Your teaching may involve more graduate-level courses where you can explore topics more in-depth with students.
There may be greater opportunities for research collaborations with other faculty at your institution.
Research institutions with heavy teaching loads or service requirements may make it difficult to balance time for research activities.
Intense pressure to publish and/or obtain external funding.
Class sizes may be larger than at other types of institutions.
If you love teaching, there may be less incentive to focus on innovative teaching approaches or improving your instruction.
You may not get to know students as well as at other institutions.
You may have to secure summer salary for yourself.
2. Liberal arts colleges.
At liberal arts colleges, you will also be required to conduct research and teach. However, there will be an increased emphasis on teaching, compared to research institutions. You will be more likely to teach undergraduate and/or master’s level students, with little to no interaction with doctoral students. Class sizes tend to be smaller and there will be an expectation to be more innovative in teaching approach. You are more likely to get to know your students at liberal arts colleges.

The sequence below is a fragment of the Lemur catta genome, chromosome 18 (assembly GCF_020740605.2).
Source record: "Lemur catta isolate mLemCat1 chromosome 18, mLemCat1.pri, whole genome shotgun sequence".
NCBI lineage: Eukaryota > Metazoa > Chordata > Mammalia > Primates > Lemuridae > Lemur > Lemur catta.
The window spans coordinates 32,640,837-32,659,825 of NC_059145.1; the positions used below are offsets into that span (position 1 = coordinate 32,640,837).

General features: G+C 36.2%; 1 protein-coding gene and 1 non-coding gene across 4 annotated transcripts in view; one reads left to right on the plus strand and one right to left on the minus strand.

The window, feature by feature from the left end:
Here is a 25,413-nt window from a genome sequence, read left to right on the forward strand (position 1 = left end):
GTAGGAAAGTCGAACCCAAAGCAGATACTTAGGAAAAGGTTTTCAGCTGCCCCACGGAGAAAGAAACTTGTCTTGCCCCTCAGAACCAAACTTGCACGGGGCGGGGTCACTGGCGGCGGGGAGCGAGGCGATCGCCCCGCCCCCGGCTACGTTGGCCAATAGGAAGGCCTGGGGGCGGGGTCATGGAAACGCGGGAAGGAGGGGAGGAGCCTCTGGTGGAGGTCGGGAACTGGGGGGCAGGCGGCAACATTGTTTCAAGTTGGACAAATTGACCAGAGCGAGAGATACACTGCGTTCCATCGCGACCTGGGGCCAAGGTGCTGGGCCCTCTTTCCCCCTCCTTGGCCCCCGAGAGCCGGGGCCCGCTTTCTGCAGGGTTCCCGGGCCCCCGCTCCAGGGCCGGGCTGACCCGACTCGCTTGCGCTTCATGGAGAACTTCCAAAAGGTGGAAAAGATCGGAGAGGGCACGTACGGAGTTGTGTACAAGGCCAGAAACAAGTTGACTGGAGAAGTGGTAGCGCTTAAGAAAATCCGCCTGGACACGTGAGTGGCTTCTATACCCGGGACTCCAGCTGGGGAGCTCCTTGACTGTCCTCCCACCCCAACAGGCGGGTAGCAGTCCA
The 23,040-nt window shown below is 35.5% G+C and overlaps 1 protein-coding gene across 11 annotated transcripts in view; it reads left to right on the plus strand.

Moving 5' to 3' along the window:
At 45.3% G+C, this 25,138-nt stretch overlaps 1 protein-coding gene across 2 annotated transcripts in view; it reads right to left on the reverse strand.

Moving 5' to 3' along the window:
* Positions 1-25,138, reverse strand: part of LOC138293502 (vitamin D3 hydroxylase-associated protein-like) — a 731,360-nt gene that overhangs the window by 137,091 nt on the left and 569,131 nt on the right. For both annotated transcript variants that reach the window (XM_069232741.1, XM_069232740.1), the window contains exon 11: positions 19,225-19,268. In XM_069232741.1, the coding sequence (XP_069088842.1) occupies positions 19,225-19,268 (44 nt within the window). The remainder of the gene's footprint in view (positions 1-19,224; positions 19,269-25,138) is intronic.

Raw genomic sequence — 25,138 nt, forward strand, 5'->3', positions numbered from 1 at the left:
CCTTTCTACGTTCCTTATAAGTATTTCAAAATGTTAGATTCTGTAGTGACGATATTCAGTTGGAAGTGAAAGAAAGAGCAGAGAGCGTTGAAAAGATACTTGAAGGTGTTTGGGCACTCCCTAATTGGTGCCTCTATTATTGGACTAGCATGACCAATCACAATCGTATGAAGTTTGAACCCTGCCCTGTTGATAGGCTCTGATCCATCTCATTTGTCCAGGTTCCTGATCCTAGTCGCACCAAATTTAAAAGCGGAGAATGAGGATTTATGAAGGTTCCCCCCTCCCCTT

Although institutions may vary, you most likely will not need as many publications to be awarded tenure, compared to research institutions. For instance, at one liberal arts school that I interviewed at years ago, I was only required to publish three articles for tenure. That’s three articles over a five to six year period. While that seems like a small feat, I would have also taught 9 courses per year at the same institution, which was on a quarterly system. Hence, I would have little time for writing those three articles. A liberal arts college may be ideal for someone who likes research, but does study a topic that can attract a lot of funding or enjoys teaching more than conducting research.
If you love teaching, the majority of your work week will involve teaching and interacting with students. Much of your tenure evaluation will focus on your teaching approach and activities.
There will be much less pressure to publish and obtain external funding for your work.
There may be opportunities to explore innovative or creative approaches to teaching students.
Class sizes may be smaller.
There may be fewer resources to support research activities.
There may be little time to complete research activities.
There may not be enough expertise to receive mentoring as a researcher.